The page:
Kaspersky has published, on Securelist, its DDoS Q2/2019 report. It shows that the volume of DDoS attacks is down compared to Q1 and is running ahead of the same period in 2018 (+18%). These numbers are pretty much as expected. However, there are some interesting little titbits hidden away in the report.
In his comments in the press release Alexey Kiselev, Business Development Manager on the Kaspersky DDoS Protection team said: “Traditionally, troublemakers who conduct DDoS attacks for fun go on holiday during the summer and give up their activity until September.
“However, the statistics for this quarter show that professional attackers, who perform complex DDoS attacks, are working hard even over the summer months. This trend is rather worrying for businesses. Many are well protected against high volumes of junk traffic, but DDoS attacks on the application layer require to identify illegitimate activity even if its volume is low. We therefore recommend that businesses ensure their DDoS protection solutions are ready to withstand these complex attacks.”
Smart attacks increase
While the number of attacks dropped overall, the drop was not consistent across all types of attacks. Kaspersky saw an increase in what it calls “Smart” attacks. It defines them as complex to organise and repel. These are not attacks launched by casual attackers. They are most likely to be associated with highly organised cyber crime gangs.
These groups are very different from hacktivists who use DDoS to disrupt their targets. Organised gangs using DDoS to overwhelm defences and distract defenders. They then launch their real attacks and are often successful.
Attacks on APIs continue to grow
Attacks against the application layer also continues to grow year on year. As organisations transform themselves towards being increasingly digital, they use API technology to connect to suppliers and customers. Some APIs are properly designed. Many more, however, are not fully tested or maintained yet they have access to core It systems.
What makes these attacks hard to deal with is that they look like legitimate requests. They get past existing systems because there is nothing that sets off the alerts. They focus on resource consumption across the network and key servers.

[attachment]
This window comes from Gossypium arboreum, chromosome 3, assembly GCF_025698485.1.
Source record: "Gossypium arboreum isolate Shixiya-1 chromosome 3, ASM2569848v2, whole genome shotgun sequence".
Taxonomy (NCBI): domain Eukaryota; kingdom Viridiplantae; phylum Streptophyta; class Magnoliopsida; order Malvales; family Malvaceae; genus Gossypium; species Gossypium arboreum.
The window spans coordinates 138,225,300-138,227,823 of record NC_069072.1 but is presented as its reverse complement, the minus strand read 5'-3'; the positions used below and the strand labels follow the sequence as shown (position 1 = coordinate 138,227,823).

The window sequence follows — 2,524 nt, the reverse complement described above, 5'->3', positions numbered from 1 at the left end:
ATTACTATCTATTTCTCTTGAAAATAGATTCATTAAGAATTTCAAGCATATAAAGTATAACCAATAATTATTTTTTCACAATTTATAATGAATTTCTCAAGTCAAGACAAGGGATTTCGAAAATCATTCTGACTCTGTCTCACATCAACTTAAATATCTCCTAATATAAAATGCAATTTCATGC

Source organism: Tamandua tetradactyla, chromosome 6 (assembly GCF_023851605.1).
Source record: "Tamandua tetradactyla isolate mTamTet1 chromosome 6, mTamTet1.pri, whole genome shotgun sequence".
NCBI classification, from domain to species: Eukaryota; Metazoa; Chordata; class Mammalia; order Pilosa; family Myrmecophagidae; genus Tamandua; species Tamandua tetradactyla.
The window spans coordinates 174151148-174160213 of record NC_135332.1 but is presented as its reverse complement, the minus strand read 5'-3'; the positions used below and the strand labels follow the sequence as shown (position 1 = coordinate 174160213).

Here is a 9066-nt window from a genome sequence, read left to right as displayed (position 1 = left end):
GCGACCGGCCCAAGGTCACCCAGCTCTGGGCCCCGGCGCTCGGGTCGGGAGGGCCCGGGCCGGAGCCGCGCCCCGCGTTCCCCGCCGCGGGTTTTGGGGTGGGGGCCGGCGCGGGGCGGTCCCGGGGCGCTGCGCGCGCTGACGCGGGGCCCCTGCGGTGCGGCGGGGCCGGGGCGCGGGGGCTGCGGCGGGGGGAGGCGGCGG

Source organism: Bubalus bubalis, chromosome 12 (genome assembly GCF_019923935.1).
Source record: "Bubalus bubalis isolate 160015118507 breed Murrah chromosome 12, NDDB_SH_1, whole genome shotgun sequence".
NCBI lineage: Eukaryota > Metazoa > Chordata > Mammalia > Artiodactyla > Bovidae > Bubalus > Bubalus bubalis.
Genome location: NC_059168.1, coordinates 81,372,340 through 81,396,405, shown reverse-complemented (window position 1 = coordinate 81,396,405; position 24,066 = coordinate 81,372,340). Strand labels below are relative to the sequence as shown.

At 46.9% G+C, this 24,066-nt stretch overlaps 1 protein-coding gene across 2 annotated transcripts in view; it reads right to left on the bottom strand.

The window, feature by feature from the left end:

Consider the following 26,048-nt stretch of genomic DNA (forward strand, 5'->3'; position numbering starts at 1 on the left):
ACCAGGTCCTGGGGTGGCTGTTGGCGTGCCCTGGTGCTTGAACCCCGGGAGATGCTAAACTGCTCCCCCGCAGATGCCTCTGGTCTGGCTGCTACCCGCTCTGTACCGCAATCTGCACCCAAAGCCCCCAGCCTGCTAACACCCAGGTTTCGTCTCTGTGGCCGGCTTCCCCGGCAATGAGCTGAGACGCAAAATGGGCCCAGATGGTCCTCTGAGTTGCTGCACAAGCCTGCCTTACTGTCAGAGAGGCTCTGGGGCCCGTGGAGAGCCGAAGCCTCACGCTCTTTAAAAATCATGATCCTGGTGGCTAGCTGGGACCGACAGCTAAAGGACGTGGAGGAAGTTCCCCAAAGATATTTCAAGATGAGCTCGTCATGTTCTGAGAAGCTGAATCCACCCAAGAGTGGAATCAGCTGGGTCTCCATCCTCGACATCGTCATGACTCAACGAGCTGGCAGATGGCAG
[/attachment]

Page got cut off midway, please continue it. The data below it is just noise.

Has Russia’s DDoS activity disappeared underground?
The researchers noted that Russia had dropped out of the top ten locations for DDoS attacks saying: “the latter’s absence in the Top 10 by number of C&C botnets is particularly striking.” But all might not be as it seems.
The Kaspersky report was written before Trend Micro released its latest piece of intelligence around DDoS. In its report, Trend Micro researcher Makoto Shimamura, Cyber Threat Research, Trend Micro was referring to a new variant of the Mirai botnet. Shimamura said: “Compared to previous variants, however, we found this sample distinct because the cybercriminals placed the command and control (C&C) server in the Tor network for anonymity.
“This may be a developing trend among IoT malware developers, given that malicious actors’ C&C servers in the surface web can be reported and taken down — and it’s one trend that cybersecurity researchers, enterprises, and users alike may have to start defending against.”
Taken together, the Kaspersky and Trend Micro research provides a good explanation for the demise of Russia’s position on this list.
Enterprise Times: What does this mean
DDoS is never far from the news, even if it is being blamed for poor system practices such as that which affected Cloudflare. Interestingly, Kaspersky cites research from NSFOCUS that shows a correlation between DDoS and cryptomining. It claims that when cryptomining is delivering lower revenues, cyber criminals turn to DDoS. The relationship between the two could also explain the amount of effort put into understanding APIs. Both take advantage of them and it may be that the rise in API attacks is designed to provide cyber criminals with a list of potential targets for cryptomining.
That aside, the continued success of DDoS attacks is a cause for worry. Apart from cyber criminals, the only people to benefit from this rise are vendors offering DDoS mitigation services. They are seeing business booming. However, companies looking to take advantage of such services will need to think carefully about who they choose.
Overnight, Cloudflare dropped far right forum 8chan. 8chan then signed a deal with BitMitigate, an established competitor to Cloudflare. According to Ars Technica, this resulted in the company that provides BitMitigate with its cloud infrastructure cutting off its service. That means that any other company using BitMitigate also lost protection. It is a lesson for all IT teams, when buying a provider, always check what your provider is doing and have an alternative in case something goes wrong.